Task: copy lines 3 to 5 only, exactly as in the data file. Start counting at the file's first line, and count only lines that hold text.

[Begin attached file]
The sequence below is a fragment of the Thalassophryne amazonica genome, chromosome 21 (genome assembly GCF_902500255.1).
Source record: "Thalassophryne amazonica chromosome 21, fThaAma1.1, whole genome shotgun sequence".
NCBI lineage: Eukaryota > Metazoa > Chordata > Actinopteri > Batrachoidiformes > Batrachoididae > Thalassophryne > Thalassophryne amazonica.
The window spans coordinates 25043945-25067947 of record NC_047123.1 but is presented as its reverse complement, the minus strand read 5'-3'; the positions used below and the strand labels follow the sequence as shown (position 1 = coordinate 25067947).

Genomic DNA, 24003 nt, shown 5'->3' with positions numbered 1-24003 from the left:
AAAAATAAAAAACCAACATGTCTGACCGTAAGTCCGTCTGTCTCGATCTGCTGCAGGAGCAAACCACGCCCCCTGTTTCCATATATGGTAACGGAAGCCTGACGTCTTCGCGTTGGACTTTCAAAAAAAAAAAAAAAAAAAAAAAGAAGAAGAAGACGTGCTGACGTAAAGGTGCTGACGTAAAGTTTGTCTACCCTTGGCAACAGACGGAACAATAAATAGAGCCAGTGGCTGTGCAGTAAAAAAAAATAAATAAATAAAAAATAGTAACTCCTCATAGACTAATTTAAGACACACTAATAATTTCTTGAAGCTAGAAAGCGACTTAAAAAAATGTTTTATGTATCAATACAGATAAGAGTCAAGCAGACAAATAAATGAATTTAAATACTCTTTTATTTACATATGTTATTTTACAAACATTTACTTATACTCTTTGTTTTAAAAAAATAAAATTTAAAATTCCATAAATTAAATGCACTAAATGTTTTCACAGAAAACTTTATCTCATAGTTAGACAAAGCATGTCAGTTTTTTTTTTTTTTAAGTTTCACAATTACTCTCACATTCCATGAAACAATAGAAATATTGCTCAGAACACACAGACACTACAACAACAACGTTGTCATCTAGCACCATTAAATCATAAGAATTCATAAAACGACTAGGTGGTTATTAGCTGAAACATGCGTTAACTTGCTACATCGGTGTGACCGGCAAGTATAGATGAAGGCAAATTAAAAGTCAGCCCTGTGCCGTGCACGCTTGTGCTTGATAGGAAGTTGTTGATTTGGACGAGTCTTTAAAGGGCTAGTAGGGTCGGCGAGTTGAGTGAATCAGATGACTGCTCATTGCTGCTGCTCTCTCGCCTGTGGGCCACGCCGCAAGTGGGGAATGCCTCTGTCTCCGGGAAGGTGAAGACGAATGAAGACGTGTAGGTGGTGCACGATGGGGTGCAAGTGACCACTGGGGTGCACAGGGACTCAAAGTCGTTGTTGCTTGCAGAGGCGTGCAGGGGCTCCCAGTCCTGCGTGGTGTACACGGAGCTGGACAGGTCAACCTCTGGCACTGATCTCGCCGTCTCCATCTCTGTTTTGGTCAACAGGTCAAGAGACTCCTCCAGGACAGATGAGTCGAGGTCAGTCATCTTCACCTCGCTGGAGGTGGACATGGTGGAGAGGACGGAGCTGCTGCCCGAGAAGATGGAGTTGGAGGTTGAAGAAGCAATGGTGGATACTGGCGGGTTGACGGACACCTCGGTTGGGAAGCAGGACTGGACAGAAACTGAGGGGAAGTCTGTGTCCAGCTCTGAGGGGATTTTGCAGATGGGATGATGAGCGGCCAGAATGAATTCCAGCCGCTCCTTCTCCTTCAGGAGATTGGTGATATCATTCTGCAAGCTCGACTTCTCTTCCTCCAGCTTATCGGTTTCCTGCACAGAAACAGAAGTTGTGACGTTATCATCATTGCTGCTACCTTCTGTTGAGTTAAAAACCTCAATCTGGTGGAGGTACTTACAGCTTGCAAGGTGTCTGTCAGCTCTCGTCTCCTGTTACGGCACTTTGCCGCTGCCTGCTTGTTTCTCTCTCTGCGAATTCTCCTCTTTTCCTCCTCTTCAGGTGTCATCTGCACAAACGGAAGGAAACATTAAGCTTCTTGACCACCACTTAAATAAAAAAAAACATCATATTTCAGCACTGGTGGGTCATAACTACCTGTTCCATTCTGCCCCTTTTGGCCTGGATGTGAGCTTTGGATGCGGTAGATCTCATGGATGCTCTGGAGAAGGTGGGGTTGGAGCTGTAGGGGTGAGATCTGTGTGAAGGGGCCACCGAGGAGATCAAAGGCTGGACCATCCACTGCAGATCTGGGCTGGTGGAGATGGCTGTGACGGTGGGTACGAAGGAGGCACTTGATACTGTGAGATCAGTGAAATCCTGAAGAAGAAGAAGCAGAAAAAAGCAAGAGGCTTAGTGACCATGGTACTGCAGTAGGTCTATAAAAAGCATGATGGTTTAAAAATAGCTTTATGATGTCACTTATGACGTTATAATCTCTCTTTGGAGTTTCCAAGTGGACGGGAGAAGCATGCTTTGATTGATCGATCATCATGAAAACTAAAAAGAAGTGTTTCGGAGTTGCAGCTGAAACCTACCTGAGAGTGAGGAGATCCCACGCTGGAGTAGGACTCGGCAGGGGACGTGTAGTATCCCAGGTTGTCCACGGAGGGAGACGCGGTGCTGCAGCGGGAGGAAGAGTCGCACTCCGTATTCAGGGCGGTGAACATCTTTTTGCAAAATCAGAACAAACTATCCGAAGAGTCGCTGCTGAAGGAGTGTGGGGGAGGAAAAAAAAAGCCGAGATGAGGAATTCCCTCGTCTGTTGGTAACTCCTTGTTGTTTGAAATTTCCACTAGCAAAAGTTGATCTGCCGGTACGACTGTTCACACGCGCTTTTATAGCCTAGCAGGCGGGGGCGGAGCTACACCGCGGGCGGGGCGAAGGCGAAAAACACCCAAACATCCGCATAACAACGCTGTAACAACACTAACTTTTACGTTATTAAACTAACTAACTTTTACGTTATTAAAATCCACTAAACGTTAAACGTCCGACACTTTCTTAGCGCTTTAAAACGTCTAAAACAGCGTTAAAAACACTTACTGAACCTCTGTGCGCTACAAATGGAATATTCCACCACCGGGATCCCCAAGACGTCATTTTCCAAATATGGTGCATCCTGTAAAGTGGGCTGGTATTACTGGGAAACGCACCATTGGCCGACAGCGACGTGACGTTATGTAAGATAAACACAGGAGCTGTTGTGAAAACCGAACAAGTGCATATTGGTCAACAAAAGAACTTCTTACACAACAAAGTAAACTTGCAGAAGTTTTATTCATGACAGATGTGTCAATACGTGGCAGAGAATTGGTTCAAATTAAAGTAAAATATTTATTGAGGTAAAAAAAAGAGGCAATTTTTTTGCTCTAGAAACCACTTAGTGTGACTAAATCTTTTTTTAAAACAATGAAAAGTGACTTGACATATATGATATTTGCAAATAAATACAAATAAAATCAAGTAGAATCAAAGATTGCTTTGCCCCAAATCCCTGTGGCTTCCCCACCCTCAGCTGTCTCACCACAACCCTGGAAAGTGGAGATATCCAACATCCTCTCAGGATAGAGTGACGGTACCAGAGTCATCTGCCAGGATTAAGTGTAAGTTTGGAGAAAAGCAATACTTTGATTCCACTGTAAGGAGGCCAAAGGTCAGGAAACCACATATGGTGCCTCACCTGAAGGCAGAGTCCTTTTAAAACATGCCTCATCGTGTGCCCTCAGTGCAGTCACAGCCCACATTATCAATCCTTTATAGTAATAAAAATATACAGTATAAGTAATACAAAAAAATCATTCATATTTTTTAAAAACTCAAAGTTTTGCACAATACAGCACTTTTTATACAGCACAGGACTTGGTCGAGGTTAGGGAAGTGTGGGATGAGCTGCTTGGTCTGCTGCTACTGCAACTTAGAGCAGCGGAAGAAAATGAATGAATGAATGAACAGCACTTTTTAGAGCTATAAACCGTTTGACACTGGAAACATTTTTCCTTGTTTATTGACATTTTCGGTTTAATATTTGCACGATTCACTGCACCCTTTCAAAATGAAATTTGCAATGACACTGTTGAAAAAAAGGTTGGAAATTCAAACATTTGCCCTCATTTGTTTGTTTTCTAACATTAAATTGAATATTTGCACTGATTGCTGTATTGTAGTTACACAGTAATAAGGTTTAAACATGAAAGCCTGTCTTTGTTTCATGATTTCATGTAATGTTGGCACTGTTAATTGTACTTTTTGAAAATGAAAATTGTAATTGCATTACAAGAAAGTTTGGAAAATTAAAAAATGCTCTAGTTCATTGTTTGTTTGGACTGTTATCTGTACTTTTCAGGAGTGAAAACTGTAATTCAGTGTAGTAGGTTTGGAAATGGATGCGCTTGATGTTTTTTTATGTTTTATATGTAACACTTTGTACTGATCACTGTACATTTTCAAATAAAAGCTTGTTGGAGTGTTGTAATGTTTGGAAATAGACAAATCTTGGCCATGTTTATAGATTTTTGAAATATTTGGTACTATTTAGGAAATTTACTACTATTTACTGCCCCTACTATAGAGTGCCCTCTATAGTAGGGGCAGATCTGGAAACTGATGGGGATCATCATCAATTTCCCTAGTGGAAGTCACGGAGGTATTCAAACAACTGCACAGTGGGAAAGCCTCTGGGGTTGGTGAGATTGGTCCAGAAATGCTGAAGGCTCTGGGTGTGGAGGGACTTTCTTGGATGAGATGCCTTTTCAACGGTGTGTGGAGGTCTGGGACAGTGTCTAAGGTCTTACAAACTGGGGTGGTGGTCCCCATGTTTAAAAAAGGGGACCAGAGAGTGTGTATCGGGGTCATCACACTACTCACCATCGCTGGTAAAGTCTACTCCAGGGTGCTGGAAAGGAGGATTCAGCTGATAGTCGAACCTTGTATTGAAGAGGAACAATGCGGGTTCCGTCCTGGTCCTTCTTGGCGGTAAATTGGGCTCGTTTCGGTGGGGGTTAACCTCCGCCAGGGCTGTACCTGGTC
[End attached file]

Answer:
NCBI lineage: Eukaryota > Metazoa > Chordata > Actinopteri > Batrachoidiformes > Batrachoididae > Thalassophryne > Thalassophryne amazonica.
The window spans coordinates 25043945-25067947 of record NC_047123.1 but is presented as its reverse complement, the minus strand read 5'-3'; the positions used below and the strand labels follow the sequence as shown (position 1 = coordinate 25067947).

Genomic DNA, 24003 nt, shown 5'->3' with positions numbered 1-24003 from the left: